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Top Predictions about Software Companies in 2014

By November 13, 2013Article

Editor’s note: In checking the pulse of the software industry as we move into the coming year, we asked several industry-leading experts who regularly contribute content to SandHill to share their opinions.  Here are their predictions for which companies will be the most interesting to watch in 2014, who will win in the clash of titans, and which companies will significantly alter the vendor landscape.

Q: What are your top predictions about changes we’ll see in software companies in 2014?

Tim Yeaton, CEO, Black Duck Software:

  • We are likely to see some solid, private software companies testing the IPO market. Companies like Atlassian, Veracode, Acquia and Coverity are some great companies in Black Duck’s part of the market that seem likely to have an IPO in 2014. Hortonworks and Cloudera in the Hadoop space are worth watching as well.
  • Given the struggles that the big players are having in finding organic growth, coupled with their expanding cash balances, we are likely to see an acquisitive software market — much as we’ve seen over the past several months.
  • We are at the point where every commercial software company will need an explicit open source strategy to be viable — at a minimum, being a consumer and, over time, contributing to and creating open source projects and communities around their core offerings.

Guy Smith, Chief Consultant, Silicon Strategies Marketing:

  • Microsoft will continue to fritter away their market position and brand.
  • Google (the new U.S. economy) will grow so large and powerful that antitrust lawyers will start formulating an attack plan.
  • Apple’s brand will start harboring worms since they are unable to rekindle the Jobs magic.

Amr AwadallahAmr Awadallah, Chief Technology Officer, Cloudera:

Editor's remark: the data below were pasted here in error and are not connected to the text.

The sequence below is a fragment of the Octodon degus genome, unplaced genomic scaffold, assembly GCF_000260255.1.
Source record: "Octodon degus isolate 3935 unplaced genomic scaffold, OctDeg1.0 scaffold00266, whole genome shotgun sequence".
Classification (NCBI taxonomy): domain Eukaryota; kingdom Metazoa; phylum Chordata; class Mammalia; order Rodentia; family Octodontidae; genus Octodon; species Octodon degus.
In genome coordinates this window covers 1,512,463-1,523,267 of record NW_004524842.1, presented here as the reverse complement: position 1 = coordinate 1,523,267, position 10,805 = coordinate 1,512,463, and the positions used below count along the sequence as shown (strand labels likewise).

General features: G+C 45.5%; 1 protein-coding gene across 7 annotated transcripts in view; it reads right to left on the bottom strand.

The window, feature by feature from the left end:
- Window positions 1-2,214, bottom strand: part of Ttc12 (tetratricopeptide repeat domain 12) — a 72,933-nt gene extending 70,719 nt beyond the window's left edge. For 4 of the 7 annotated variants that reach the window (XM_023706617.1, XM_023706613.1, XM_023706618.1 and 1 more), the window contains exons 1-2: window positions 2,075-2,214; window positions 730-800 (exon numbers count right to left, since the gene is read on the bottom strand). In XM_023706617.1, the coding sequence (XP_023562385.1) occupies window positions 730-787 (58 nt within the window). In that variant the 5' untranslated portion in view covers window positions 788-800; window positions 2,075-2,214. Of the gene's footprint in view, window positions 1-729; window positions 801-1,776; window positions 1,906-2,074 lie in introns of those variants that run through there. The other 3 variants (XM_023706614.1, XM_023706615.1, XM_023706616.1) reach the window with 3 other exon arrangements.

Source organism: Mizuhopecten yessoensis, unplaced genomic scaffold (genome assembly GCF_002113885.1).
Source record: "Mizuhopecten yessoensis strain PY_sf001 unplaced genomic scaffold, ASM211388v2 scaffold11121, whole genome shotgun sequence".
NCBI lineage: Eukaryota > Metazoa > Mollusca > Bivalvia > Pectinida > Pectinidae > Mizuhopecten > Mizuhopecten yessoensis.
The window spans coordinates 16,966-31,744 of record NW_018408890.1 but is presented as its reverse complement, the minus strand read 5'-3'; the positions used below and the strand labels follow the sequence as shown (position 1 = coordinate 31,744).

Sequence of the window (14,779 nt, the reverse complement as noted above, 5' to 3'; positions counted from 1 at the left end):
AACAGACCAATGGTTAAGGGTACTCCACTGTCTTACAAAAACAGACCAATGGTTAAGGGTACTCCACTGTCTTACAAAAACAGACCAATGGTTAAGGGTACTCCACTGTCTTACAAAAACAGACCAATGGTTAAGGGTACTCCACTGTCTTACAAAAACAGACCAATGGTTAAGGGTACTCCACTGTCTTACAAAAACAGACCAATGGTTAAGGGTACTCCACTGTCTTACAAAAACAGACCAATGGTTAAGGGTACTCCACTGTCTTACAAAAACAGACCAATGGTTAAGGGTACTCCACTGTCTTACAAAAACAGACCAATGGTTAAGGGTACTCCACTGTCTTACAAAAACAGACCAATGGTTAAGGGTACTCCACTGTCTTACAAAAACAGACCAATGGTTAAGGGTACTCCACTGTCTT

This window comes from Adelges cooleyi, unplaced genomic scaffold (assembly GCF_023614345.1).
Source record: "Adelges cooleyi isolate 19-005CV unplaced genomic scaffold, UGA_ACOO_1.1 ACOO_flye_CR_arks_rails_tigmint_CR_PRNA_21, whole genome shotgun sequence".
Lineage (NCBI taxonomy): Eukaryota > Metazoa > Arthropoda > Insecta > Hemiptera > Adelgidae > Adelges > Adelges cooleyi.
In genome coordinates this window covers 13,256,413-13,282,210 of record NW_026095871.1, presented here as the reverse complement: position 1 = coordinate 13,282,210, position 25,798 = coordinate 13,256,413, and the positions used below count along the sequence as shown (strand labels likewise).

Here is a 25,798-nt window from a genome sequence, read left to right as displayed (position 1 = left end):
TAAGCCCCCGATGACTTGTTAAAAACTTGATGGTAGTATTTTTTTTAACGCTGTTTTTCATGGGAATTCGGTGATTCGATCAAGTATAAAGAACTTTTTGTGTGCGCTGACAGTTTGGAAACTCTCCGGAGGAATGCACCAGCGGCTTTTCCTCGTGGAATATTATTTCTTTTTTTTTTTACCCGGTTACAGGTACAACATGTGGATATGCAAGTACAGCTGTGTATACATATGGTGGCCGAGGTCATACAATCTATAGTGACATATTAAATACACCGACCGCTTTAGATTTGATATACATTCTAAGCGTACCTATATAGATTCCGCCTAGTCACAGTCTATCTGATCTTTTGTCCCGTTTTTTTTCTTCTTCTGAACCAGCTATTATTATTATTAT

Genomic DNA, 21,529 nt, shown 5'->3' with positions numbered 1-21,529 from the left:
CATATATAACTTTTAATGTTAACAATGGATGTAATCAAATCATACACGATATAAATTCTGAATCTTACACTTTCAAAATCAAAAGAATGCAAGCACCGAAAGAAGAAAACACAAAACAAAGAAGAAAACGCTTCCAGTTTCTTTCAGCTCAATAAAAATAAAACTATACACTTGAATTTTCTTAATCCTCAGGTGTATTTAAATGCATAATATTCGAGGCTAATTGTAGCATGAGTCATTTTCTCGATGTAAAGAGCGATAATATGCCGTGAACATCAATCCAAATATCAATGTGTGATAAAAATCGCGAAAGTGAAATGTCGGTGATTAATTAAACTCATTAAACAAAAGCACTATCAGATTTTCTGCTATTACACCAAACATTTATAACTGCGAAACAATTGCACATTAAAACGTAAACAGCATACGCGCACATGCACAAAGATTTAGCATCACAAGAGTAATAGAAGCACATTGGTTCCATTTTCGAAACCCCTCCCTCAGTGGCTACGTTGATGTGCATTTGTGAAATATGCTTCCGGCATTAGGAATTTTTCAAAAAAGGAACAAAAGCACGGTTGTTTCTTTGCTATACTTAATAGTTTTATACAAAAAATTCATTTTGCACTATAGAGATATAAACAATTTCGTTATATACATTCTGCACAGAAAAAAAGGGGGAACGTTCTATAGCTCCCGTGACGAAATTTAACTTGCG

• Enterprise data warehouses at large, and Teradata in particular, will continue to struggle in 2014 due to significant pricing erosion from the cloud providers (e.g., Redshift from Amazon, and I expect similar services from Google and Microsoft). They will also continue to face pricing pressures from open source Big Data technologies.
  • VMware will start to struggle due to the external cloud being a more competitive alternative to internal infrastructure, and OpenStack reaching maturity for on-premises cloud environments.
  • NetApp is significantly behind when it comes to flash storage solutions. I expect then to struggle in 2014 if they don’t make a significant acquisition to catch up.
  • I expect consolidation in the Big Data startups space. Some companies will start to close their doors, while others will probably get acquired (e.g., MapR and Hortonworks).

Paul ResslerPaul Ressler, Principal, The Cirrostratus Group:

Software companies will focus on:

  • Integration with other solutions
  • Overall solution performance
  • Extending their mobile offerings 

Q: Which software companies do you think will be the most interesting to watch in 2014? Why?

Guy Smith, Chief Consultant, Silicon Strategies Marketing:

  • Google will be tops. The only organization more adept at getting benefit from massive cross-integration of data is the NSA, and frankly I think they are second bananas. Google will continue to find great ways of monetizing the gobs of data they control or access. More interesting is how they are slowly usurping desktop computing, which cripples Microsoft. A $1,500 share price is not unthinkable.
  • Oracle is always interesting, but they appear to have hit a plateau. With open source eating away at nearly everything, they may have a tougher time adding value in the market.
  • Autodesk remains a point of fascination for me, for they are mastering global design. With a global economy, bright engineers around the planet and sources from all corners therein, Autodesk is the hub for their activities.
  • VMware will be one to watch because cloud computing alternatives may have choked off their growth. Without significant new integrated value, and with open source alternatives providing public/private cloud operations, they may have seen their best days.
  • Microsoft will be very interesting to watch once their new CEO is selected. Either a solid recovery plan will be created or we will see Titanic II.

Paul Ressler, Principal, The Cirrostratus Group:

  • Will Intuit’s strategy for an application marketplace work, and will their strategy to move applications to SaaS applications continue to work?
  • What will SAP do to position themselves as a cloud leader?
  • Salesforce needs to continue to expand. What will their next step be: buy or be bought?